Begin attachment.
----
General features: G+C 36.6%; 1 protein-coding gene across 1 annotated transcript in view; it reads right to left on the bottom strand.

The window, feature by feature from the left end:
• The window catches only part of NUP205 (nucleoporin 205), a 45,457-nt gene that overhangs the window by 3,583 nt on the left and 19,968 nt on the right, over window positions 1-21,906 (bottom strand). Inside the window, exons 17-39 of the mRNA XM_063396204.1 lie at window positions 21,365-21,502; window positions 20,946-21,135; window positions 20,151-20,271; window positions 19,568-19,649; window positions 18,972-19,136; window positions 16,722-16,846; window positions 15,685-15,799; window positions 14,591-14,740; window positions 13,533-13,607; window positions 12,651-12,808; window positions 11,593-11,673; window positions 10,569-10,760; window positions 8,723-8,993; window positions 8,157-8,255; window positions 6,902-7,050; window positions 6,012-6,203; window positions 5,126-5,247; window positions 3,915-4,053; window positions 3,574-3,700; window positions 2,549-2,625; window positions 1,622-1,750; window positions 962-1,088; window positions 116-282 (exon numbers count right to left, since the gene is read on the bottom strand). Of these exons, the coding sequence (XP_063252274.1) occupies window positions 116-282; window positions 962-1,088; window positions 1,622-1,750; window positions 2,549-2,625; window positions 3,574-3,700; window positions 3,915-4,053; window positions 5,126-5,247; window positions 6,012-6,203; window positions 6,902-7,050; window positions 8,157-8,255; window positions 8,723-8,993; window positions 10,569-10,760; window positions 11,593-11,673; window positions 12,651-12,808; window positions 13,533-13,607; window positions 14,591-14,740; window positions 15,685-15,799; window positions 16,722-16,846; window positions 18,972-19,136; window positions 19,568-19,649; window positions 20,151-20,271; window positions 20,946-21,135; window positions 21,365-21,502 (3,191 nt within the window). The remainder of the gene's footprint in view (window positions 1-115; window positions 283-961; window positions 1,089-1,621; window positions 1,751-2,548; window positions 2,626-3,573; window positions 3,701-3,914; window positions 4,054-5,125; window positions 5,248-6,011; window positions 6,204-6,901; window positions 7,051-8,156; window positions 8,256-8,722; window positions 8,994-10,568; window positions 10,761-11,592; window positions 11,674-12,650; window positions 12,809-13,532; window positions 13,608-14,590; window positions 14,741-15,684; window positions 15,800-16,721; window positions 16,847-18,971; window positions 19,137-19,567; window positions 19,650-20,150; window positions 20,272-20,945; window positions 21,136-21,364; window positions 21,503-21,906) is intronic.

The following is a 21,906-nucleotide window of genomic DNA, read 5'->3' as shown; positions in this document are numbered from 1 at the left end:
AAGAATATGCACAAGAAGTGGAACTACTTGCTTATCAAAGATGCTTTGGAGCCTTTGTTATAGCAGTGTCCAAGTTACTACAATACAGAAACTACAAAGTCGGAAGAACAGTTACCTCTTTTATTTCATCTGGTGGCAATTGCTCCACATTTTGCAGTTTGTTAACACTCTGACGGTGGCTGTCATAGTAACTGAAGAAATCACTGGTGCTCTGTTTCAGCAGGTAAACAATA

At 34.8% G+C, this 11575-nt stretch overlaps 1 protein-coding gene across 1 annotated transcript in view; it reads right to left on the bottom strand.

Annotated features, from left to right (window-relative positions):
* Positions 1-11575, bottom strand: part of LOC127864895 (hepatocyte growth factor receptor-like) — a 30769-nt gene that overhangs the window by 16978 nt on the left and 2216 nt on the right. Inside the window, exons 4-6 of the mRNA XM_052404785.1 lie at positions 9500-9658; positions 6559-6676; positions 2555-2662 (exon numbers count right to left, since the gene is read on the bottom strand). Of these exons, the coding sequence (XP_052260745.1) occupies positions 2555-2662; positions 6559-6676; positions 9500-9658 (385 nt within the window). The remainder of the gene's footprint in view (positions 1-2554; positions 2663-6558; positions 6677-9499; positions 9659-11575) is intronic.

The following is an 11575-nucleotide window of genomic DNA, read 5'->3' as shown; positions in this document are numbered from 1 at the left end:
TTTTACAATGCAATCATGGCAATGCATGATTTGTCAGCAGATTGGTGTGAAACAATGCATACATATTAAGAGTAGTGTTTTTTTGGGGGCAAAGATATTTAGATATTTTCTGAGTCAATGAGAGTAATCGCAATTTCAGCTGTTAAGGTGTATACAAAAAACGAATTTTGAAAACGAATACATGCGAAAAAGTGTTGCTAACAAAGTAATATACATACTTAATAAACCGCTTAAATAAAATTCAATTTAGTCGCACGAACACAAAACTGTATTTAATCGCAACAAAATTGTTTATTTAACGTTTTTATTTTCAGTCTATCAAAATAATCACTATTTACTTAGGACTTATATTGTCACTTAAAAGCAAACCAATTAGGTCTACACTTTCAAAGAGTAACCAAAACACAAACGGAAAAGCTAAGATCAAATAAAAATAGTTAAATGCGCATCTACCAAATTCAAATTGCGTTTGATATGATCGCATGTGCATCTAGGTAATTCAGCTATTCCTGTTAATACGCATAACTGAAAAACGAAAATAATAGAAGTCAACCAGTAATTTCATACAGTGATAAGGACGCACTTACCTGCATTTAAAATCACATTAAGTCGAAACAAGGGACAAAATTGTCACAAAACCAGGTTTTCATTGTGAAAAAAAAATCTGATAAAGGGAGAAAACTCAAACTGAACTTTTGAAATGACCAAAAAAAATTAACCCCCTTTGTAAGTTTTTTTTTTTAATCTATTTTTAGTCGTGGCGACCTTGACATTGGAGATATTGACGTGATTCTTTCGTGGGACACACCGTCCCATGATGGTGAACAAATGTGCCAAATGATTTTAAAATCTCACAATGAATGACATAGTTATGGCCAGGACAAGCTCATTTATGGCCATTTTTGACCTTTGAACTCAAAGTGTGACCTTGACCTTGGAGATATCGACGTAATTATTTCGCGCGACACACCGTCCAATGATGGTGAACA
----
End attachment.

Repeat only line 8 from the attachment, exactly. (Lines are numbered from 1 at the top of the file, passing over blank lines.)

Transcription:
* Positions 1-11575, bottom strand: part of LOC127864895 (hepatocyte growth factor receptor-like) — a 30769-nt gene that overhangs the window by 16978 nt on the left and 2216 nt on the right. Inside the window, exons 4-6 of the mRNA XM_052404785.1 lie at positions 9500-9658; positions 6559-6676; positions 2555-2662 (exon numbers count right to left, since the gene is read on the bottom strand). Of these exons, the coding sequence (XP_052260745.1) occupies positions 2555-2662; positions 6559-6676; positions 9500-9658 (385 nt within the window). The remainder of the gene's footprint in view (positions 1-2554; positions 2663-6558; positions 6677-9499; positions 9659-11575) is intronic.